“An overnight success that’s taken 20 years...”
That’s how James Hunter describes the outpouring of praise and acceptance for his 2006 album, People Gonna Talk. Issued in March 2006 on GO Records/Rounder, the Grammy-nominated People Gonna Talk was the singer/songwriter/guitarist’s first Stateside release after two decades of performing and recording in his native Britain.
In support of his album, James and his skin-tight band performed everywhere from hole-in-the-wall clubs to the Hollywood Bowl; they headlined in smaller venues and supported the likes of Aretha Franklin, Los Lonely Boys, Boz Scaggs, and Van Morrison in larger ones. The mellifluous R&B of People Gonna Talk, with its affectionate echoes of Sam Cooke and Jackie Wilson, became an airplay staple on some of the nation’s most influential radio stations. The Los Angeles Times praised James Hunter’s “extraordinary soul voice”; Rolling Stone called his album “a treat not to miss.”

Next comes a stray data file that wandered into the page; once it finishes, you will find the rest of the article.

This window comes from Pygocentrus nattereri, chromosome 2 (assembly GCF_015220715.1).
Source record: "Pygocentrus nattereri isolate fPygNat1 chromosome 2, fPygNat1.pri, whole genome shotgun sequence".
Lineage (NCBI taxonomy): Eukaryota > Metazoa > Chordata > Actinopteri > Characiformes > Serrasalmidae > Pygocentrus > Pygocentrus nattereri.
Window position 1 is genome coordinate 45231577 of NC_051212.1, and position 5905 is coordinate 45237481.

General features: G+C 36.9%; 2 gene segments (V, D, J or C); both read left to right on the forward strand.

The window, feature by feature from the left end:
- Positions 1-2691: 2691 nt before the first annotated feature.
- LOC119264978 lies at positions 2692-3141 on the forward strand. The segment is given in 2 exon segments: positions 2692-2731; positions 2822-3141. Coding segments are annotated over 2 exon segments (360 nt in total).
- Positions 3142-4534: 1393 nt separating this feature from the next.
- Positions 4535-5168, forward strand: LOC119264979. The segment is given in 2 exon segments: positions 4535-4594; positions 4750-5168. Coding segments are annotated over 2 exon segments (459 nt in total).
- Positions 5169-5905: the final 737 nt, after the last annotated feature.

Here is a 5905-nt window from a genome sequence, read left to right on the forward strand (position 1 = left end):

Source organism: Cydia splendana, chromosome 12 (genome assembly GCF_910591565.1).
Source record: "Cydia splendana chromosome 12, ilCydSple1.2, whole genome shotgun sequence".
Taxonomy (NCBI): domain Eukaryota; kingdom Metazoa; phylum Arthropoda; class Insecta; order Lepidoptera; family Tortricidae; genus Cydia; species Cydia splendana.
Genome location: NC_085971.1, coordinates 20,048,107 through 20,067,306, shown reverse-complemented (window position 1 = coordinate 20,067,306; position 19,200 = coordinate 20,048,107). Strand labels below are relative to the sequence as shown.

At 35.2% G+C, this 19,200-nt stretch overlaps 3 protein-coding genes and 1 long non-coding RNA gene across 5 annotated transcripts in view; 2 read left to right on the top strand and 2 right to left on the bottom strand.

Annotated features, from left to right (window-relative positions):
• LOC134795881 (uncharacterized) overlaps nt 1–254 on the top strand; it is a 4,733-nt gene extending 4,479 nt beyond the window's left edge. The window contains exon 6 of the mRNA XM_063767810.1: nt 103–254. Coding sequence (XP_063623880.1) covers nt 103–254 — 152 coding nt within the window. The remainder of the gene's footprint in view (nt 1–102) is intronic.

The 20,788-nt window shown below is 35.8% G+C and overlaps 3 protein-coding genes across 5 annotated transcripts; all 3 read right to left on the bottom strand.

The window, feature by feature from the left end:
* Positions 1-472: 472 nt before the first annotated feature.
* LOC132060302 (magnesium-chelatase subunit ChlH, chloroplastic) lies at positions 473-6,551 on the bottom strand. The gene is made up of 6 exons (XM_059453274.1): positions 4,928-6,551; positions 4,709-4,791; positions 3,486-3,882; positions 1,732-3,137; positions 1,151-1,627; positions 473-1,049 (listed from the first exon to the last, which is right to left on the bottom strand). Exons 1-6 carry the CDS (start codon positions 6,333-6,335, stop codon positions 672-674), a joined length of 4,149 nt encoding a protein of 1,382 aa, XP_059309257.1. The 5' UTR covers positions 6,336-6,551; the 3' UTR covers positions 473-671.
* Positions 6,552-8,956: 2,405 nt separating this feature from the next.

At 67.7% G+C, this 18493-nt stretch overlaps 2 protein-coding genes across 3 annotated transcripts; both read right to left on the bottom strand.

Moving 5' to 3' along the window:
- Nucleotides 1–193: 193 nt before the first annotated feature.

By the year’s end, People Gonna Talk was among the Top Ten “Best Albums of 2006” as cited by Mojo, USA Today pop critic Ken Barnes, and the WFUV/New York listeners’ poll, to name a few. People Gonna Talk was nominated for a Grammy Award for Best Tradi¬tional Blues Album and James himself was nominated as Best New/Emerging Artist in the annual Americana Music Awards.
No wonder James Hunter’s second U.S. album, The Hard Way (due out on Hear Music in June 2008), is among this year’s most eagerly anticipated new releases. In terms of both inspiration and quotation, James has taken much from the musical pastas he will be the first to admit. But it’s his own infectious sound and inventive songwriting, blessedly free of slavish mimicry or retrograde nostalgia, that today’s audiences are responding to.